adoption study

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In behaviour genetics, an investigation of the correlations between adopted children and either their natural parents or their adoptive parents (or both) on a measurable trait in order to estimate the heritability of that trait, the assumption being that the higher the heritability of the trait, the greater will be the correlation with natural parents, and the lower the heritability the greater will be the correlation with adoptive parents. Since the late 1970s some adoption studies have examined correlations between natural and adoptive siblings within the same households, the assumption being that if the heritability of the trait is high, then the natural children's scores will correlate more highly with those of other natural children, who share half their genes, than with the scores of the adoptive children to whom they are not genetically related, whereas if heritability is low, the reverse should hold. Compare kinship study, twin study.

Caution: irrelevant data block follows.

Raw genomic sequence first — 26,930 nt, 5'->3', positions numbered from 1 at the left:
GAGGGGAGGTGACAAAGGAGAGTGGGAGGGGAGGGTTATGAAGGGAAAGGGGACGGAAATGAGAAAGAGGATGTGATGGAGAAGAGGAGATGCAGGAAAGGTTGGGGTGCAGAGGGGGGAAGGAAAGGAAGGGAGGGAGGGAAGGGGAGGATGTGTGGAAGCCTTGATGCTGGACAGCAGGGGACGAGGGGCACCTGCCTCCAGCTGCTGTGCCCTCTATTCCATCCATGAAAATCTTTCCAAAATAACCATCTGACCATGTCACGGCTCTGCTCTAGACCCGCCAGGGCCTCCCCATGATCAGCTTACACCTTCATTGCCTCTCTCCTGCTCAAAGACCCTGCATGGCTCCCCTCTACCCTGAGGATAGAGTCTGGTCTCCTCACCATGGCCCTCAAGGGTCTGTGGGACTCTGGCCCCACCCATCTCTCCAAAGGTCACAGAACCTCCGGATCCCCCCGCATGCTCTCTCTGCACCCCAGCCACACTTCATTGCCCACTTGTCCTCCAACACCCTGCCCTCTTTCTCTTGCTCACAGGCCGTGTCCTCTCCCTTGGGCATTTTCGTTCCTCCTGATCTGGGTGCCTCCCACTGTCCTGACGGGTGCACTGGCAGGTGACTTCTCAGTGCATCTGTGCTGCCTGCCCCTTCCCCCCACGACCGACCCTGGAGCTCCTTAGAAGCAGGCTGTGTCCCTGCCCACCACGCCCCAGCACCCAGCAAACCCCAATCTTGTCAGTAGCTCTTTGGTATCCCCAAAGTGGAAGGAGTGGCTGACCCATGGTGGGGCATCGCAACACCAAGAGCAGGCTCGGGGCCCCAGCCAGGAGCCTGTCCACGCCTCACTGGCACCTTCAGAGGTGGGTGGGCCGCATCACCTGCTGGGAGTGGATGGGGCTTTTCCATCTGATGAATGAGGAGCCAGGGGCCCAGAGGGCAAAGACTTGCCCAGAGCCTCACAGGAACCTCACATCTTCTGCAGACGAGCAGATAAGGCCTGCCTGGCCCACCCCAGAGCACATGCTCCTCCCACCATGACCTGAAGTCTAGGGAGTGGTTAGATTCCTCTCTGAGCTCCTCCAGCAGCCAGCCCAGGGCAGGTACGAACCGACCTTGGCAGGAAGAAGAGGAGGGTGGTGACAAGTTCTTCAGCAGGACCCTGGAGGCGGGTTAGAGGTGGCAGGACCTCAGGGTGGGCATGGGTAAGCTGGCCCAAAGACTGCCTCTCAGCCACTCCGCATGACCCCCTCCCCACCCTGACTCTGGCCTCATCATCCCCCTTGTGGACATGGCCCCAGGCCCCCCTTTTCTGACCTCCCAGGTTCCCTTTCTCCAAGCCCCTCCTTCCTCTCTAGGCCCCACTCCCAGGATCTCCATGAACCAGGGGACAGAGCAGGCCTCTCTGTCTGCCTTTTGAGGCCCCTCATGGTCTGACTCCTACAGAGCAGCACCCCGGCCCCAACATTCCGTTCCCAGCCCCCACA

Subjects: Psychology.

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